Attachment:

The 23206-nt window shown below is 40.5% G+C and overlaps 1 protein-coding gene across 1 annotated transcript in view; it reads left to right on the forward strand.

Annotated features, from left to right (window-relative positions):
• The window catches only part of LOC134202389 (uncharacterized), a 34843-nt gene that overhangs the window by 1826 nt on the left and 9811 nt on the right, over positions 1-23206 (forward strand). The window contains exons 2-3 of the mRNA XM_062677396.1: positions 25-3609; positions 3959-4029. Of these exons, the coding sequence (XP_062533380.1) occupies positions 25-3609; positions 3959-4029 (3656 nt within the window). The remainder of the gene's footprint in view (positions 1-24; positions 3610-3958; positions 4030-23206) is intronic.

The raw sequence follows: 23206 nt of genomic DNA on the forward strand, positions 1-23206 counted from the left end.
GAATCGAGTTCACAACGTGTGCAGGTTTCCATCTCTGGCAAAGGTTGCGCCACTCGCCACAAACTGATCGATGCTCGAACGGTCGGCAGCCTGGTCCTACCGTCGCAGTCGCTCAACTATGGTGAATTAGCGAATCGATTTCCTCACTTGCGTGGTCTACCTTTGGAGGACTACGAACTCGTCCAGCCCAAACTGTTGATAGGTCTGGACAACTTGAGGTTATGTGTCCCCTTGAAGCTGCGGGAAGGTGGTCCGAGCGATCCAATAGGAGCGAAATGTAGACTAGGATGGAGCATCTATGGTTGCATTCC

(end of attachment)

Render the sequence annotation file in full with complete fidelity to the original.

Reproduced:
The 23206-nt window shown below is 40.5% G+C and overlaps 1 protein-coding gene across 1 annotated transcript in view; it reads left to right on the forward strand.

Annotated features, from left to right (window-relative positions):
• The window catches only part of LOC134202389 (uncharacterized), a 34843-nt gene that overhangs the window by 1826 nt on the left and 9811 nt on the right, over positions 1-23206 (forward strand). The window contains exons 2-3 of the mRNA XM_062677396.1: positions 25-3609; positions 3959-4029. Of these exons, the coding sequence (XP_062533380.1) occupies positions 25-3609; positions 3959-4029 (3656 nt within the window). The remainder of the gene's footprint in view (positions 1-24; positions 3610-3958; positions 4030-23206) is intronic.

The raw sequence follows: 23206 nt of genomic DNA on the forward strand, positions 1-23206 counted from the left end.
GAATCGAGTTCACAACGTGTGCAGGTTTCCATCTCTGGCAAAGGTTGCGCCACTCGCCACAAACTGATCGATGCTCGAACGGTCGGCAGCCTGGTCCTACCGTCGCAGTCGCTCAACTATGGTGAATTAGCGAATCGATTTCCTCACTTGCGTGGTCTACCTTTGGAGGACTACGAACTCGTCCAGCCCAAACTGTTGATAGGTCTGGACAACTTGAGGTTATGTGTCCCCTTGAAGCTGCGGGAAGGTGGTCCGAGCGATCCAATAGGAGCGAAATGTAGACTAGGATGGAGCATCTATGGTTGCATTCC